Munch really captured how most writers feel about taking a day job.
Most freelance writers have worked hard to stay away from offices, mandated work hours, and employment requiring new clothing purchases. For many years, I was firmly in this group.
However, the need for shelter and food can sometimes interfere with your most dearly held ideas about employment. Perhaps you believe that if you do what you want, the money will follow, but while you're waiting for the money, it's nice to have electricity.
Six months ago, I joined the ranks of the 9-5. After ten years of working for myself, this has been a profound shock to the system.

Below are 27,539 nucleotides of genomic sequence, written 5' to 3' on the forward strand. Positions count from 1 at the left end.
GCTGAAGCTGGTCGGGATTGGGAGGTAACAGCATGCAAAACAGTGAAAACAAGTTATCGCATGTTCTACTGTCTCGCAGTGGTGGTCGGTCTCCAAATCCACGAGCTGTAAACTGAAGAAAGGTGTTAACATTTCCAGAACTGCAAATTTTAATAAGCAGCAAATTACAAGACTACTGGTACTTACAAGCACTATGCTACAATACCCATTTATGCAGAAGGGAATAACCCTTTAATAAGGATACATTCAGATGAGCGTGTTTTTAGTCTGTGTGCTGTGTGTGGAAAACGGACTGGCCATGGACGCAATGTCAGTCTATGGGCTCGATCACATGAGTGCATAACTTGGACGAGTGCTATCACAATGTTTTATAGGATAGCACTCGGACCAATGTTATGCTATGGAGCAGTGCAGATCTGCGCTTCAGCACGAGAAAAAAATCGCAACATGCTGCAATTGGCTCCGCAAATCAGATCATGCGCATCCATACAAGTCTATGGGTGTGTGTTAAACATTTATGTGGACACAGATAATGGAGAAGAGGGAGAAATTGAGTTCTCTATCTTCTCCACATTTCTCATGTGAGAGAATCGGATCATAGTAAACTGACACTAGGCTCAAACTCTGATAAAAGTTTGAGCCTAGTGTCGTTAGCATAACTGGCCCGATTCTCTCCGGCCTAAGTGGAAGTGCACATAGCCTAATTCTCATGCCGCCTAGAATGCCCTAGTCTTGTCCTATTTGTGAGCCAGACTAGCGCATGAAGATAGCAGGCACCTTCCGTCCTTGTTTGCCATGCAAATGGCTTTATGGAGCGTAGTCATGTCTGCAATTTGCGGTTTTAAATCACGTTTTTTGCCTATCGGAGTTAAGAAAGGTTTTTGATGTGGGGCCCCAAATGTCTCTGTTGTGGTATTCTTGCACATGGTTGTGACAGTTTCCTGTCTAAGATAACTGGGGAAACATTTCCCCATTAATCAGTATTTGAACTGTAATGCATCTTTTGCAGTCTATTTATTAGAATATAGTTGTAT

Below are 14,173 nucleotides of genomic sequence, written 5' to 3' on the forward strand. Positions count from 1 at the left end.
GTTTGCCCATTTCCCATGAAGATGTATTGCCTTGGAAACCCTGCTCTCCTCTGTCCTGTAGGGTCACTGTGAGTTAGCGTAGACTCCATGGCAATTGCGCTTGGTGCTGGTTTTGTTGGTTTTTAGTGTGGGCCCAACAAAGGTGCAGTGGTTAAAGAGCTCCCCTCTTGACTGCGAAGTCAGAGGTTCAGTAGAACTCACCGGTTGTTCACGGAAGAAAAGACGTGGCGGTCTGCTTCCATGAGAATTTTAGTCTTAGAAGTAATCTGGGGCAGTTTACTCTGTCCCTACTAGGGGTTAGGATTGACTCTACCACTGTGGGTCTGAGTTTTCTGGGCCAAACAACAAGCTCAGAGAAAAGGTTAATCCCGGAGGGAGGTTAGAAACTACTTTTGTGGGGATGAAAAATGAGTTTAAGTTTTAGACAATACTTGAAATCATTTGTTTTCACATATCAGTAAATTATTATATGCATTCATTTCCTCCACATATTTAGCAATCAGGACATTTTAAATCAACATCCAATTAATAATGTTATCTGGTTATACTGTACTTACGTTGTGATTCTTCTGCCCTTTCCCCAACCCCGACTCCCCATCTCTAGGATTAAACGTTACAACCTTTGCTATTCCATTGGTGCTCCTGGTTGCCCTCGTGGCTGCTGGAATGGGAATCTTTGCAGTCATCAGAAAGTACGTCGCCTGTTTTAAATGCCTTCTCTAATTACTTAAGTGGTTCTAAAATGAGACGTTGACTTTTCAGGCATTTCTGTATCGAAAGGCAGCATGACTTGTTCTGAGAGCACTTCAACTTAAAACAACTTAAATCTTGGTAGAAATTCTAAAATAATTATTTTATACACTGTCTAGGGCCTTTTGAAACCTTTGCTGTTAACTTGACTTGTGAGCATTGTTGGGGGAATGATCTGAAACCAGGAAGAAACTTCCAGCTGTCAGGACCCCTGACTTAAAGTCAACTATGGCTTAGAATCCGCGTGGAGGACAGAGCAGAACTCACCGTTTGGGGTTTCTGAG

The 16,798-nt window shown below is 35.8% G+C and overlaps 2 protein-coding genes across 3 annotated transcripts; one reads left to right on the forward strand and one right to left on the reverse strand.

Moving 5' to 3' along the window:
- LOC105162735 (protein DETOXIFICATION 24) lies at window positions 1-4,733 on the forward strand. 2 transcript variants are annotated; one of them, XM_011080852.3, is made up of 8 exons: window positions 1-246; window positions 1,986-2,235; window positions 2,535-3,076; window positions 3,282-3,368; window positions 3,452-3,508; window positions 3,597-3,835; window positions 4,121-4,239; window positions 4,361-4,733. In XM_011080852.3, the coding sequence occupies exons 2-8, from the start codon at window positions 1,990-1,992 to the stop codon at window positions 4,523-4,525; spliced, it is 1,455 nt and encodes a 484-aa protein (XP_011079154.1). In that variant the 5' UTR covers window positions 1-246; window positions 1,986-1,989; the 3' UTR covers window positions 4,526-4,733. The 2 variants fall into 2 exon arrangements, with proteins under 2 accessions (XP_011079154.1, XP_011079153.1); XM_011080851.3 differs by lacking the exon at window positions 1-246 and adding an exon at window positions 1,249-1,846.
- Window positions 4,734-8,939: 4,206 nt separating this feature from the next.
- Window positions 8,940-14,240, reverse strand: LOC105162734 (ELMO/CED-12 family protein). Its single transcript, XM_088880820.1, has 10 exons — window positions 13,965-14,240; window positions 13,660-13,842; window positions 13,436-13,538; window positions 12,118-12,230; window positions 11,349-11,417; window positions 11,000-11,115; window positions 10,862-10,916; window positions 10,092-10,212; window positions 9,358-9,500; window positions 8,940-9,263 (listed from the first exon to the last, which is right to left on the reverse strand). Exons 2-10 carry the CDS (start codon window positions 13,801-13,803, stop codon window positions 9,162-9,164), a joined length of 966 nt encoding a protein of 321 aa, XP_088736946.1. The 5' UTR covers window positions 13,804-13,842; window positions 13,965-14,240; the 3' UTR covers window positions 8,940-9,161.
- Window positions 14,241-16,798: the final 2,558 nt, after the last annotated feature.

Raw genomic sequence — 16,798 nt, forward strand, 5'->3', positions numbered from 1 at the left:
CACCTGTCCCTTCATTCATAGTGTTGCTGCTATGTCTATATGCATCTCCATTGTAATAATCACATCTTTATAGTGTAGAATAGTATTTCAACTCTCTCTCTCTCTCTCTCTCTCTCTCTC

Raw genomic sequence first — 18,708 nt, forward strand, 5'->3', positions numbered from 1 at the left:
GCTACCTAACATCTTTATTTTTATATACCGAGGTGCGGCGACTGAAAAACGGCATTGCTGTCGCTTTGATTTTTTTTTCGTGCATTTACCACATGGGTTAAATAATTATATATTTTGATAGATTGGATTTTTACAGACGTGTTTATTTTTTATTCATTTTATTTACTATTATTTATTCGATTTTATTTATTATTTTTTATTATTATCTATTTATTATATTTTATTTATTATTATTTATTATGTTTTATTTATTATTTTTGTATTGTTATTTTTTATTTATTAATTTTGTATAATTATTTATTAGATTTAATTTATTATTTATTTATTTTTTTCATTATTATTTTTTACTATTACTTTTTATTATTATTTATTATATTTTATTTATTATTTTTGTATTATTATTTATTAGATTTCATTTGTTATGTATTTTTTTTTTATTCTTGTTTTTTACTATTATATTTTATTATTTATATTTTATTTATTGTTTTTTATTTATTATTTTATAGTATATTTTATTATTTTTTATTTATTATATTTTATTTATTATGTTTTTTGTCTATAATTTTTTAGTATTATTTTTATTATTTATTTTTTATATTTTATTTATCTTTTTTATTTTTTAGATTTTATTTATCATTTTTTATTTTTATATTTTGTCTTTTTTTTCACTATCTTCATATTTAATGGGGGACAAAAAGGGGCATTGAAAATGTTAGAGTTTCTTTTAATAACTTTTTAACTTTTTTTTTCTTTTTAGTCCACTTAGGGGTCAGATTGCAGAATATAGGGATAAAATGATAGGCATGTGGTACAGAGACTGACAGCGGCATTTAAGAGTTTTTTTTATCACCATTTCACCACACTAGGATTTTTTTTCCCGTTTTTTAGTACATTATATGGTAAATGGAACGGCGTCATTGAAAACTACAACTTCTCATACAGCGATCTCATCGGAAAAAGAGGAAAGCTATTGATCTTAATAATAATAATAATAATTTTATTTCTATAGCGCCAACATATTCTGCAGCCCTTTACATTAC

Once upon a time, I did the one thing most writers long to do: I left a full-time job to be a freelance writer. Now, I find myself in the opposite position, having to do the one thing most freelancers dread: spend eight hours a day on someone else's time.
I'm lucky because my new day job has a lot in common with the writing I do. I'm a travel writer and my job is related to the tradeshow industry. And the volume of daily email and other written tasks keeps me on my toes as a writer. Even after six months, though, I'm still working on my time management. That part is tough.
The hardest part? Keeping a love of writing alive. When you're busy, it's easy to feel like writing is yet one more task on a never-ending list.
Are you a freelancer who's recently had to take on a second job? How do you balance your time?